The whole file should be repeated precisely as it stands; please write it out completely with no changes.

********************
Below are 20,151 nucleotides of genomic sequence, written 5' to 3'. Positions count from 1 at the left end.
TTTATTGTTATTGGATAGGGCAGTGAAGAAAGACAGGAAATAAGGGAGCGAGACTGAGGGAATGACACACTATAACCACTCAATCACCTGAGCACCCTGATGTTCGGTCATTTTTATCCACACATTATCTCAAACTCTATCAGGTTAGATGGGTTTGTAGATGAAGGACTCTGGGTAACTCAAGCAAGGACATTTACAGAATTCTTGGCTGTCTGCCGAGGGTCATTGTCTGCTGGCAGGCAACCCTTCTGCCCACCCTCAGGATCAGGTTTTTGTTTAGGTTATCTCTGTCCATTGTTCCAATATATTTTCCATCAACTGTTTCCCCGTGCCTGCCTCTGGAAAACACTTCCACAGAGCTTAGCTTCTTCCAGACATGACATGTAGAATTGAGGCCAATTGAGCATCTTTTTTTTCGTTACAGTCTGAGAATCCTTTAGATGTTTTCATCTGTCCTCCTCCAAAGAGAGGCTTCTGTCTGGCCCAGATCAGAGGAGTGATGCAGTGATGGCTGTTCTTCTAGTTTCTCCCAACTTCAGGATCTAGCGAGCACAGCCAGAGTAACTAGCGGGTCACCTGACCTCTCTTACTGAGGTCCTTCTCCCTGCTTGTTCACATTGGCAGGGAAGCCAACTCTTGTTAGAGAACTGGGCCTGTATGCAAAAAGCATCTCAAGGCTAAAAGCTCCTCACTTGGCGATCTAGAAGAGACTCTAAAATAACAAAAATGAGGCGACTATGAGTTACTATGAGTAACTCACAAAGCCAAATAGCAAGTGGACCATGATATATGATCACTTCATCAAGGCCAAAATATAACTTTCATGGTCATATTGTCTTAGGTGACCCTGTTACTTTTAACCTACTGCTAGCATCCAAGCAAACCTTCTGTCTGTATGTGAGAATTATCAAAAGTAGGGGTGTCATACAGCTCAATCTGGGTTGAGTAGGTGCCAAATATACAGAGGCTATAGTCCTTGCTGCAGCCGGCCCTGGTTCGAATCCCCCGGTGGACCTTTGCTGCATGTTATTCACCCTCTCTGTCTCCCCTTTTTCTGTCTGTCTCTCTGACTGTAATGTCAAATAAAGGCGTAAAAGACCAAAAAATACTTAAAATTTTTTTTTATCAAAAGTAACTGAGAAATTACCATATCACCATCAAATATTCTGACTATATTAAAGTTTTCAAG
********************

Below are 20,151 nucleotides of genomic sequence, written 5' to 3'. Positions count from 1 at the left end.
TTTATTGTTATTGGATAGGGCAGTGAAGAAAGACAGGAAATAAGGGAGCGAGACTGAGGGAATGACACACTATAACCACTCAATCACCTGAGCACCCTGATGTTCGGTCATTTTTATCCACACATTATCTCAAACTCTATCAGGTTAGATGGGTTTGTAGATGAAGGACTCTGGGTAACTCAAGCAAGGACATTTACAGAATTCTTGGCTGTCTGCCGAGGGTCATTGTCTGCTGGCAGGCAACCCTTCTGCCCACCCTCAGGATCAGGTTTTTGTTTAGGTTATCTCTGTCCATTGTTCCAATATATTTTCCATCAACTGTTTCCCCGTGCCTGCCTCTGGAAAACACTTCCACAGAGCTTAGCTTCTTCCAGACATGACATGTAGAATTGAGGCCAATTGAGCATCTTTTTTTTCGTTACAGTCTGAGAATCCTTTAGATGTTTTCATCTGTCCTCCTCCAAAGAGAGGCTTCTGTCTGGCCCAGATCAGAGGAGTGATGCAGTGATGGCTGTTCTTCTAGTTTCTCCCAACTTCAGGATCTAGCGAGCACAGCCAGAGTAACTAGCGGGTCACCTGACCTCTCTTACTGAGGTCCTTCTCCCTGCTTGTTCACATTGGCAGGGAAGCCAACTCTTGTTAGAGAACTGGGCCTGTATGCAAAAAGCATCTCAAGGCTAAAAGCTCCTCACTTGGCGATCTAGAAGAGACTCTAAAATAACAAAAATGAGGCGACTATGAGTTACTATGAGTAACTCACAAAGCCAAATAGCAAGTGGACCATGATATATGATCACTTCATCAAGGCCAAAATATAACTTTCATGGTCATATTGTCTTAGGTGACCCTGTTACTTTTAACCTACTGCTAGCATCCAAGCAAACCTTCTGTCTGTATGTGAGAATTATCAAAAGTAGGGGTGTCATACAGCTCAATCTGGGTTGAGTAGGTGCCAAATATACAGAGGCTATAGTCCTTGCTGCAGCCGGCCCTGGTTCGAATCCCCCGGTGGACCTTTGCTGCATGTTATTCACCCTCTCTGTCTCCCCTTTTTCTGTCTGTCTCTCTGACTGTAATGTCAAATAAAGGCGTAAAAGACCAAAAAATACTTAAAATTTTTTTTTATCAAAAGTAACTGAGAAATTACCATATCACCATCAAATATTCTGACTATATTAAAGTTTTCAAG